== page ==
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Karen Anderson, MD, PhD
Professor, Biodesign Institute
Associate Dean of Strategic Research
Arizona State University
Goal: To develop precision vaccines and immune therapies to reduce the risk of breast cancer recurrence.
Impact: Dr. Anderson has created and evaluated two new methods for identifying biological targets for vaccine development. Breast cancer vaccines could improve response to immunotherapy in patients with triple negative and other types of breast cancer.
What’s next: Dr. Anderson and her team will investigate breast cancer tumor proteins that could inform the development of vaccines and immunotherapies.
Currently, there is only one FDA-approved immunotherapy for breast cancer, and it benefits just a small subset of women. Dr. Anderson is studying the proteins in breast cancers that can be recognized by specialized immune cells (T cells). These efforts could lead to the creation of vaccines and additional targeted therapies that treat a broader range of patients.
Full Research Summary
Research area: Developing cancer vaccines that would enhance the response of specialized immune cells called T cells, which are critical to anti-tumor immunity and may improve the effectiveness of current immunotherapy drugs.
Impact: Targeted immunotherapy with checkpoint inhibitors has been effective in some patients with solid tumors, including triple negative breast cancer, but only a subset of patients will respond. Dr. Anderson’s efforts to identify immune biomarkers that can be used to predict treatment response could inform the development of new targeted and combination therapies that will hopefully lead to better outcomes.
Current investigation: She and her team have been developing rapid computational tools and highly sensitive biochemical methods to help them to determine what proteins in breast cancers can be recognized by the T cells of the immune system.
What she’s learned so far: Dr. Anderson’s team developed and validated two new computational programs, one for the prediction and selection of target proteins from tumor sequencing data, and one for proteomic analysis of potential tumor targets for immunotherapy. They are now using these to develop vaccines and T cell immune therapies for breast cancer.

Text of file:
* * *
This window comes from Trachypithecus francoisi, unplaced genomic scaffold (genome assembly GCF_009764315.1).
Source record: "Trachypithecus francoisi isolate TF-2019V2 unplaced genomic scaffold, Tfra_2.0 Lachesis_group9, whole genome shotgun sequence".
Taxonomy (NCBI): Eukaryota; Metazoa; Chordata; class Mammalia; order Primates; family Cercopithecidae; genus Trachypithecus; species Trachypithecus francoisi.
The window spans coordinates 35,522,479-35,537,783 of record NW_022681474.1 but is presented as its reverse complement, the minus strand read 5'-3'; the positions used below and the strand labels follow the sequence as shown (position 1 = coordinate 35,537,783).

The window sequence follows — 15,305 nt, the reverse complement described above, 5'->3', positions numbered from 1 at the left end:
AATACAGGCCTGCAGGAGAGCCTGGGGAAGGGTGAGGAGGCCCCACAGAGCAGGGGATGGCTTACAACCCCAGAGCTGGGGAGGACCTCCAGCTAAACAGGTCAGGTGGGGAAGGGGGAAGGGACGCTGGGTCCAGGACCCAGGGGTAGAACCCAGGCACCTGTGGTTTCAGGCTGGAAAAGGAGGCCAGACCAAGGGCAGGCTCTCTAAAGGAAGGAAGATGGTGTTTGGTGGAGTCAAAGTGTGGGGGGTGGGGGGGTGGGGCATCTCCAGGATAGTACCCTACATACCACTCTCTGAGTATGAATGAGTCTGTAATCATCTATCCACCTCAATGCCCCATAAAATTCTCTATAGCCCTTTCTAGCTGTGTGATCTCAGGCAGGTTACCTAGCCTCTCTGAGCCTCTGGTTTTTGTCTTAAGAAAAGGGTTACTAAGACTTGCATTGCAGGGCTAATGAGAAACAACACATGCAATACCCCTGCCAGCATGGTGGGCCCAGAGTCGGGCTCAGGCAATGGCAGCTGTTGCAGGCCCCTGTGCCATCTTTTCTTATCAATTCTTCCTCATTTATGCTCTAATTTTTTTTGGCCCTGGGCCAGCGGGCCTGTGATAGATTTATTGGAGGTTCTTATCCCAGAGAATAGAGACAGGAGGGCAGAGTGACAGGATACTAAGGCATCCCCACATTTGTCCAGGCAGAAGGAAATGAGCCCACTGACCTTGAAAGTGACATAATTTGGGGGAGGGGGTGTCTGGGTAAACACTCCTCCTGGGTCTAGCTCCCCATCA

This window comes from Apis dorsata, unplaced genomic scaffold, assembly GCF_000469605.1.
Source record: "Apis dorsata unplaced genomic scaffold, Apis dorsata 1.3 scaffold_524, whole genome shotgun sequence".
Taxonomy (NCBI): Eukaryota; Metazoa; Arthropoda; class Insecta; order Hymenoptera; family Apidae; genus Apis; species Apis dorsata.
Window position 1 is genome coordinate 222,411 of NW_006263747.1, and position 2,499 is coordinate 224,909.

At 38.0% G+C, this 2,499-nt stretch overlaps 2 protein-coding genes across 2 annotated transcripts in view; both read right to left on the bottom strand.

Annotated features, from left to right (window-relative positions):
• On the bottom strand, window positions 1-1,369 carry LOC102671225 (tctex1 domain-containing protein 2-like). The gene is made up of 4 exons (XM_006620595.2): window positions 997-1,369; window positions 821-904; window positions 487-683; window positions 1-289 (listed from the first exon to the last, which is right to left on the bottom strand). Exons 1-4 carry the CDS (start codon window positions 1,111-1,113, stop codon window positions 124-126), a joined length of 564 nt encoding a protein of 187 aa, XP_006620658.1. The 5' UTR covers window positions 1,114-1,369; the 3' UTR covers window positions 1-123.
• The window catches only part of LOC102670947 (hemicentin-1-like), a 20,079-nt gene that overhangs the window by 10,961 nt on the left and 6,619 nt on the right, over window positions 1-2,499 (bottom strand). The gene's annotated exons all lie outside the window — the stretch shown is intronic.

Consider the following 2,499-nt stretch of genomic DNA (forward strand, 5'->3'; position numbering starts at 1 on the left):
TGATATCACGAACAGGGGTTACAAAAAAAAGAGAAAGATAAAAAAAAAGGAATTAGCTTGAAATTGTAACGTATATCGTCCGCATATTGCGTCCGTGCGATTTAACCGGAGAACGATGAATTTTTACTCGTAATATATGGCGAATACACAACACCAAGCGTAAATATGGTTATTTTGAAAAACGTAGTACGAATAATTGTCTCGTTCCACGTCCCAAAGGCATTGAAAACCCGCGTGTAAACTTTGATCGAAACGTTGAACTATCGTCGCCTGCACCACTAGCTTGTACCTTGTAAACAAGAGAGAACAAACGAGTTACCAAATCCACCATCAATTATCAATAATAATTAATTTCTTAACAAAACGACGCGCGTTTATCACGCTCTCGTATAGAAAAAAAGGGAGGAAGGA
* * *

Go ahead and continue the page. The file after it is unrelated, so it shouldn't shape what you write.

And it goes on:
What’s next: Dr. Anderson and her team will continue to utilize the developed mathematical tools to improve the prediction and design of breast cancer vaccine targets, including mutations in PIK3CA. They will assess the utility of targeting the PIK3CA mutations and other breast cancer tumor proteins to develop better vaccines and immunotherapies. Proteomics—the large-scale study of proteins made throughout the body—is being used to advance every aspect of cancer care, including risk assessment and early detection.
Dr. Karen Anderson is a translational researcher at the Biodesign Institute at Arizona State University, with a joint appointment as a breast cancer medical oncologist at Mayo Clinic Arizona. Her research focuses on how the immune system can be harnessed to detect and alter cancer development. Dr. Anderson has been the principal investigator of two early‐phase breast cancer vaccine trials, and has developed methods for proteomic immune profiling of breast cancer for early detection and monitoring of patients. She is now developing precision breast cancer vaccines and immunotherapies using next‐generation sequencing and high‐throughput functional genomics. She has published over 80 peer‐reviewed publications..
BCRF Investigator Since
The Autonation DRV PNK Award